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Offshore Wind Journal

Time now to prepare for warranty deadlines, says maintenance and repair specialist

Thu 22 Nov 2018 by David Foxwell

Time now to prepare for warranty deadlines, says maintenance and repair specialist
Carl-Rasmus Richardsen: “inspecting turbines takes time and there are large number approaching the end of their warranty period”

Turbine maintenance and repair specialist Deutsche Windtechnik says asset owners need to prepare now for the significant number of offshore wind turbines in German waters that will soon reach the end of their warranty period

At the end of 2019, a significant number of warranties on offshore wind turbines will expire, meaning operators need to subject installations to a comprehensive inspection to determine the condition of their turbines and assert possible claims against manufacturers. Not to do so before the warranty expires could leave them open to bearing the costs of repairing or replacing components.

Warranties on turbines in two German and one British offshore windfarms in the North Sea will expire in 2019. But crunch time is really approaching for the turbines in no less than eight different windfarms in the German sector of the North Sea in 2020 and two more in the UK sector, along with one in Dutch waters. 2020 also sees warranties on the turbines in another German windfarm in the Baltic expire.

Speaking exclusively to OWJ, Deutsche Windtechnik Offshore and Consulting managing director Carl-Rasmus Richardsen said operators need to take steps now to minimise the potential cost of maintenance and turbine downtime after warranties expire. “The most important thing is to start early and not start this process too late,” he said. “Key components such as blades, main bearings and gearboxes all need attention in good time if an operator is to avoid unnecessary expenditure.”

If an offshore wind turbine suffers an unexpected problem it can be costly to repair, said Mr Richardsen, not forgetting the cost of the downtime. “Every operator needs to ensure that turbines are operational for as long as possible and identify deficiencies and detect failures in critical components within the warranty period,” he said. “Effective warranty claims are an essential part of minimising maintenance costs.

“Inspection prior to the end of the warranty period is essential,” he told OWJ. “An independent provider of inspection services such as Deutsche Windtechnik can provide a comprehensive overview of the condition of an operator’s assets or focus on individual system components. It is essential that this kind of condition assessment is completed no later than three months before a warranty expires if an operator is to submit and enforce claims in good time.”

Mr Richardsen explained that Deutsche Windtechnik had undertaken a number of end of warranty inspections in the last 12-18 months, not least on behalf of market leaders such as Ørsted.   

Deutsche Windtechnik has used a range of techniques to assess the condition of onshore turbines for clients for a decade or more, including visual inspection and oil analysis, and is now applying the same techniques offshore. One of the most useful is non-destructive inspection using an endoscope, which has provided especially useful when assessing the condition of a generator.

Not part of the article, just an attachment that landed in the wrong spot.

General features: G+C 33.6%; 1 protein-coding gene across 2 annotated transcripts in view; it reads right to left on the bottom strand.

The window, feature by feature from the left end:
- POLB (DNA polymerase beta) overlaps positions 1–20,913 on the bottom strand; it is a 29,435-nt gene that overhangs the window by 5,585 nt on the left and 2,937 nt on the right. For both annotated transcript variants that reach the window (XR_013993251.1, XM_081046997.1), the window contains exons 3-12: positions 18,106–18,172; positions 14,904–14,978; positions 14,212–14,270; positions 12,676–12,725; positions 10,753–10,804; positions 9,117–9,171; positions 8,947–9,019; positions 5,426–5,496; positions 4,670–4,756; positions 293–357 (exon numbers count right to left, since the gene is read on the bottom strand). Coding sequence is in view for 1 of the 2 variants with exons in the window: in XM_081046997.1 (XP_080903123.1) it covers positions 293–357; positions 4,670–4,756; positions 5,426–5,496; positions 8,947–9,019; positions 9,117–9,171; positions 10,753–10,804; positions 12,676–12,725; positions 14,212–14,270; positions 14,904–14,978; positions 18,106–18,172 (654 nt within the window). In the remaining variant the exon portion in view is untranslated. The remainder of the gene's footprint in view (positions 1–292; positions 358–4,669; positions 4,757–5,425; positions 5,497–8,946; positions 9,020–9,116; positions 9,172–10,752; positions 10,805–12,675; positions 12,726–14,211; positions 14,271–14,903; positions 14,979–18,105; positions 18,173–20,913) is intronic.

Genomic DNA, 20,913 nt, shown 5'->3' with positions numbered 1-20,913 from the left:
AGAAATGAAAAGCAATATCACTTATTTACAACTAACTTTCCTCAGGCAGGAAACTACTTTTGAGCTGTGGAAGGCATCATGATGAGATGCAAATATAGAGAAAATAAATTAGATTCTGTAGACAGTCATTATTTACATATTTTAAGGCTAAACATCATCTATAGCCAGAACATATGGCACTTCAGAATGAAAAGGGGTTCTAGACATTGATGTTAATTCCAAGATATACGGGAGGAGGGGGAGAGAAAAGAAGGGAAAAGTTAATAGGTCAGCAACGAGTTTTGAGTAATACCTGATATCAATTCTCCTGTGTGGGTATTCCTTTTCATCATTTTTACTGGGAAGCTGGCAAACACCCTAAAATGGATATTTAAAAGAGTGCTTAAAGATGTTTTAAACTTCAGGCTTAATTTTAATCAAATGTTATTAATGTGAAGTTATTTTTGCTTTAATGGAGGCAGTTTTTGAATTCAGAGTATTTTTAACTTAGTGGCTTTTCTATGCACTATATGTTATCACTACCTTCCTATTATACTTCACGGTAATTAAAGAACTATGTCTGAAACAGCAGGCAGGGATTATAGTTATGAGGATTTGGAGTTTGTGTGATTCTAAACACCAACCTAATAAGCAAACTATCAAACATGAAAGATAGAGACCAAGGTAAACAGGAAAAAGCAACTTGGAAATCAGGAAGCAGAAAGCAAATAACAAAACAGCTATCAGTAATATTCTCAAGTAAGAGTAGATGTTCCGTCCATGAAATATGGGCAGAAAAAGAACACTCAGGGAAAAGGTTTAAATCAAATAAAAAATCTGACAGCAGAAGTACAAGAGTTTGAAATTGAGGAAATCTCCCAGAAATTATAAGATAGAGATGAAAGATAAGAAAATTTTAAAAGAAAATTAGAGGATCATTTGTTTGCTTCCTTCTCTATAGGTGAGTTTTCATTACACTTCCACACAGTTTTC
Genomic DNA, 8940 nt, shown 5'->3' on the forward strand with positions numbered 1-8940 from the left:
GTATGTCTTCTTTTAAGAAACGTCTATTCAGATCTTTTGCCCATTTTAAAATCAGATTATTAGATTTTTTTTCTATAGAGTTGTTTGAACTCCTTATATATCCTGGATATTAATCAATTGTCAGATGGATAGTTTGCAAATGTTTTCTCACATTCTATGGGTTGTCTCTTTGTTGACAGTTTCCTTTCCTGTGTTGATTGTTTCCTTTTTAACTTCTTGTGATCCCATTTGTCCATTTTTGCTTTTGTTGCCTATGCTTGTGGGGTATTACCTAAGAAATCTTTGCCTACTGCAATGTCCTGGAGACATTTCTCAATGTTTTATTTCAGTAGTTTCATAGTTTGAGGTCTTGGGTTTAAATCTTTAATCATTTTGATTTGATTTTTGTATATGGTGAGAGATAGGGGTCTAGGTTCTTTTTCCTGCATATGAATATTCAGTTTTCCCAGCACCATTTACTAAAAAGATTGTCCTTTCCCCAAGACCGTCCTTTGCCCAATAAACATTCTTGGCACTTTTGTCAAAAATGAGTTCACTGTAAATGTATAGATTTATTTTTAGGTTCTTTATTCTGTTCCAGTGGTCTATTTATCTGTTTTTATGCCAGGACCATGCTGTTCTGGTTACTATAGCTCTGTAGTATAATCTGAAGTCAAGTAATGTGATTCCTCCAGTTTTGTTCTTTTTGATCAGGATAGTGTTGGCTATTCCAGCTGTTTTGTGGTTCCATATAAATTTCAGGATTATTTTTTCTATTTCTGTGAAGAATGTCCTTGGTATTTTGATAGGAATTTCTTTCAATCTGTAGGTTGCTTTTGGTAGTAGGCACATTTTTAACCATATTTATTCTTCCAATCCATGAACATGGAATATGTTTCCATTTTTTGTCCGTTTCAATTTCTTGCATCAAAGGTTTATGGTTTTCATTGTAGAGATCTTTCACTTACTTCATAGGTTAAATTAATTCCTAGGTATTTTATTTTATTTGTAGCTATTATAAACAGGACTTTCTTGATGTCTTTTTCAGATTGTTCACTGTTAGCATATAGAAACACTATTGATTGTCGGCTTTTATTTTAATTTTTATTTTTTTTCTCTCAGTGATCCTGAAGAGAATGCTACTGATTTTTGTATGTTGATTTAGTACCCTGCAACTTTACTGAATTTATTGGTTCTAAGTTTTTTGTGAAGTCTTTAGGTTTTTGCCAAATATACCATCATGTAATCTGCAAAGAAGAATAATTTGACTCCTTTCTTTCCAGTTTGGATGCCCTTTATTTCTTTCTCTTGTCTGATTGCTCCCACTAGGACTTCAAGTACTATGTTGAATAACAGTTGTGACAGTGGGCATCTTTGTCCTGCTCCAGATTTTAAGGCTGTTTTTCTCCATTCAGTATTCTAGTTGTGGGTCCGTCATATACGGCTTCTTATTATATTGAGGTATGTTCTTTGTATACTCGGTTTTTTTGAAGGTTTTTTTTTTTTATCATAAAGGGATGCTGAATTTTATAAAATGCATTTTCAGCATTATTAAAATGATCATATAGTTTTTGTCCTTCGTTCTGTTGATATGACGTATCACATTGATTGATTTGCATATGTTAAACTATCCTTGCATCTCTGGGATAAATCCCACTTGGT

Techniques such as video-based endoscopic inspection are also widely used to access components without first having to disassemble the surrounding structure. The advantage of using this technique is that endoscopic inspection can detect unexpected degradation of components such as main bearings prior to a warranty expiring.

As Mr Richardsen noted, an end of warranty inspection is also essential for deciding how assets are to be serviced and maintained for the remainder of their design life.

Some owners will choose to continue long-term turbine OEM partnerships because of a perceived lower risk, but others will prioritise taking turbine maintenance tasks inhouse with reduced OEM involvement, which reduces costs, and appoint an independent provider to undertake surveys.

“If an owner/operator doesn’t have the required knowledge and experience inhouse to undertake inspections they need to appoint a competent third-party company,” said Mr Richardsen, “do so in good time and choose a company that has the requisite expertise and background, which we have with our many years of experience inspecting turbines onshore and offshore.”

Ideally, the process of planning inspections would enable them to be carried out in the summer months, when inclement weather is less likely to have an adverse effect on offshore work. If a third-party is appointed to carry out inspections, sufficient time needs to be built into the process to enable that party to assess its findings, compile a report, provide recommendations and work with the OEM and windfarm owner to generate a plan for any repair work that needs to be carried out and plan ongoing maintenance and inspection.

With so many turbines in the German sector of the North Sea and in the Baltic approaching the end of their warranty periods, the time is now, Mr Richardsen concluded.

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